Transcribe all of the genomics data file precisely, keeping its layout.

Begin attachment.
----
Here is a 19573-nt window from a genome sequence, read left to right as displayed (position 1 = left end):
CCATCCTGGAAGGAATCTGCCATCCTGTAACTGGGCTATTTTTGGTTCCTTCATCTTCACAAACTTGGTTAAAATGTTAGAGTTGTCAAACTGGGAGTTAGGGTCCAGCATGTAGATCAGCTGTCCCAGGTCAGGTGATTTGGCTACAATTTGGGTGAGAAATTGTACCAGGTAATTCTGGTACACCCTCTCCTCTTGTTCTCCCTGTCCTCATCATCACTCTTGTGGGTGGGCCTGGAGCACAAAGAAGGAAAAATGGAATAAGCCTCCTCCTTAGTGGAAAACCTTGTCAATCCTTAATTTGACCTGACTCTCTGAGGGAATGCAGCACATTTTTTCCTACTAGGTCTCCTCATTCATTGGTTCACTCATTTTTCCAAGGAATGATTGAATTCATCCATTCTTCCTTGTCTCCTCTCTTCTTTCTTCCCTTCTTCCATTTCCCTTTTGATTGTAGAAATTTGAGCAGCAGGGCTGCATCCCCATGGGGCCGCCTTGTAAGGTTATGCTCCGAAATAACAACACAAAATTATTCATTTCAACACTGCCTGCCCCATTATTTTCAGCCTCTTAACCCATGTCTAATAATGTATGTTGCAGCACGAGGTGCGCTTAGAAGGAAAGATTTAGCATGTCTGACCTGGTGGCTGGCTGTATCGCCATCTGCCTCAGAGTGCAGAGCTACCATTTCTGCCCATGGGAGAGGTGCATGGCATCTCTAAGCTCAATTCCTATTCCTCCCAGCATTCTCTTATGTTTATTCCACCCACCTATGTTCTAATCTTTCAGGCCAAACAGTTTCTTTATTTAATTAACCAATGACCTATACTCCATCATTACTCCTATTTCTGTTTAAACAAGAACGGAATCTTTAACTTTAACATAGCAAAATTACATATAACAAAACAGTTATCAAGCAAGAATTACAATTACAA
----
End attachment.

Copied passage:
Here is a 19573-nt window from a genome sequence, read left to right as displayed (position 1 = left end):
CCATCCTGGAAGGAATCTGCCATCCTGTAACTGGGCTATTTTTGGTTCCTTCATCTTCACAAACTTGGTTAAAATGTTAGAGTTGTCAAACTGGGAGTTAGGGTCCAGCATGTAGATCAGCTGTCCCAGGTCAGGTGATTTGGCTACAATTTGGGTGAGAAATTGTACCAGGTAATTCTGGTACACCCTCTCCTCTTGTTCTCCCTGTCCTCATCATCACTCTTGTGGGTGGGCCTGGAGCACAAAGAAGGAAAAATGGAATAAGCCTCCTCCTTAGTGGAAAACCTTGTCAATCCTTAATTTGACCTGACTCTCTGAGGGAATGCAGCACATTTTTTCCTACTAGGTCTCCTCATTCATTGGTTCACTCATTTTTCCAAGGAATGATTGAATTCATCCATTCTTCCTTGTCTCCTCTCTTCTTTCTTCCCTTCTTCCATTTCCCTTTTGATTGTAGAAATTTGAGCAGCAGGGCTGCATCCCCATGGGGCCGCCTTGTAAGGTTATGCTCCGAAATAACAACACAAAATTATTCATTTCAACACTGCCTGCCCCATTATTTTCAGCCTCTTAACCCATGTCTAATAATGTATGTTGCAGCACGAGGTGCGCTTAGAAGGAAAGATTTAGCATGTCTGACCTGGTGGCTGGCTGTATCGCCATCTGCCTCAGAGTGCAGAGCTACCATTTCTGCCCATGGGAGAGGTGCATGGCATCTCTAAGCTCAATTCCTATTCCTCCCAGCATTCTCTTATGTTTATTCCACCCACCTATGTTCTAATCTTTCAGGCCAAACAGTTTCTTTATTTAATTAACCAATGACCTATACTCCATCATTACTCCTATTTCTGTTTAAACAAGAACGGAATCTTTAACTTTAACATAGCAAAATTACATATAACAAAACAGTTATCAAGCAAGAATTACAATTACAA